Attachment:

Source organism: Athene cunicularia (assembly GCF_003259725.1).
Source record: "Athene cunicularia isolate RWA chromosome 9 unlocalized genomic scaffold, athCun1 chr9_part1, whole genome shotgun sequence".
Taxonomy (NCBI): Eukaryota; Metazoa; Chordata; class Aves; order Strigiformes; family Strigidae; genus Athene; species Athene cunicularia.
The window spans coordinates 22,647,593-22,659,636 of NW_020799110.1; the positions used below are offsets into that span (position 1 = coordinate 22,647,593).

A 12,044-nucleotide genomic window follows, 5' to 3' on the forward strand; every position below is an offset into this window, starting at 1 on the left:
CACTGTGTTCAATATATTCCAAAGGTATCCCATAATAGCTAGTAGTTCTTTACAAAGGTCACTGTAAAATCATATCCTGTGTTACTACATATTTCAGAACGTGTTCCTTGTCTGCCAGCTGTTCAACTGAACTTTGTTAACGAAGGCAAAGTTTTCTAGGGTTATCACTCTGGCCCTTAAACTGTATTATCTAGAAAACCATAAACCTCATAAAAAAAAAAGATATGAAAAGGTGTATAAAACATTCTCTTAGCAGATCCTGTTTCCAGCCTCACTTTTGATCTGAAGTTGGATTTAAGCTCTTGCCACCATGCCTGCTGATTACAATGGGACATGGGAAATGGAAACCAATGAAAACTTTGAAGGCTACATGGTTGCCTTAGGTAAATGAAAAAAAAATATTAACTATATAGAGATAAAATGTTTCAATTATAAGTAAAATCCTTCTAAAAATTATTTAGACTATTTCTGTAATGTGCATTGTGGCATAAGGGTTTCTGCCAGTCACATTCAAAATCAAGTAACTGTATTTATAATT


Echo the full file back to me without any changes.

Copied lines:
Source organism: Athene cunicularia (assembly GCF_003259725.1).
Source record: "Athene cunicularia isolate RWA chromosome 9 unlocalized genomic scaffold, athCun1 chr9_part1, whole genome shotgun sequence".
Taxonomy (NCBI): Eukaryota; Metazoa; Chordata; class Aves; order Strigiformes; family Strigidae; genus Athene; species Athene cunicularia.
The window spans coordinates 22,647,593-22,659,636 of NW_020799110.1; the positions used below are offsets into that span (position 1 = coordinate 22,647,593).

A 12,044-nucleotide genomic window follows, 5' to 3' on the forward strand; every position below is an offset into this window, starting at 1 on the left:
CACTGTGTTCAATATATTCCAAAGGTATCCCATAATAGCTAGTAGTTCTTTACAAAGGTCACTGTAAAATCATATCCTGTGTTACTACATATTTCAGAACGTGTTCCTTGTCTGCCAGCTGTTCAACTGAACTTTGTTAACGAAGGCAAAGTTTTCTAGGGTTATCACTCTGGCCCTTAAACTGTATTATCTAGAAAACCATAAACCTCATAAAAAAAAAAGATATGAAAAGGTGTATAAAACATTCTCTTAGCAGATCCTGTTTCCAGCCTCACTTTTGATCTGAAGTTGGATTTAAGCTCTTGCCACCATGCCTGCTGATTACAATGGGACATGGGAAATGGAAACCAATGAAAACTTTGAAGGCTACATGGTTGCCTTAGGTAAATGAAAAAAAAATATTAACTATATAGAGATAAAATGTTTCAATTATAAGTAAAATCCTTCTAAAAATTATTTAGACTATTTCTGTAATGTGCATTGTGGCATAAGGGTTTCTGCCAGTCACATTCAAAATCAAGTAACTGTATTTATAATT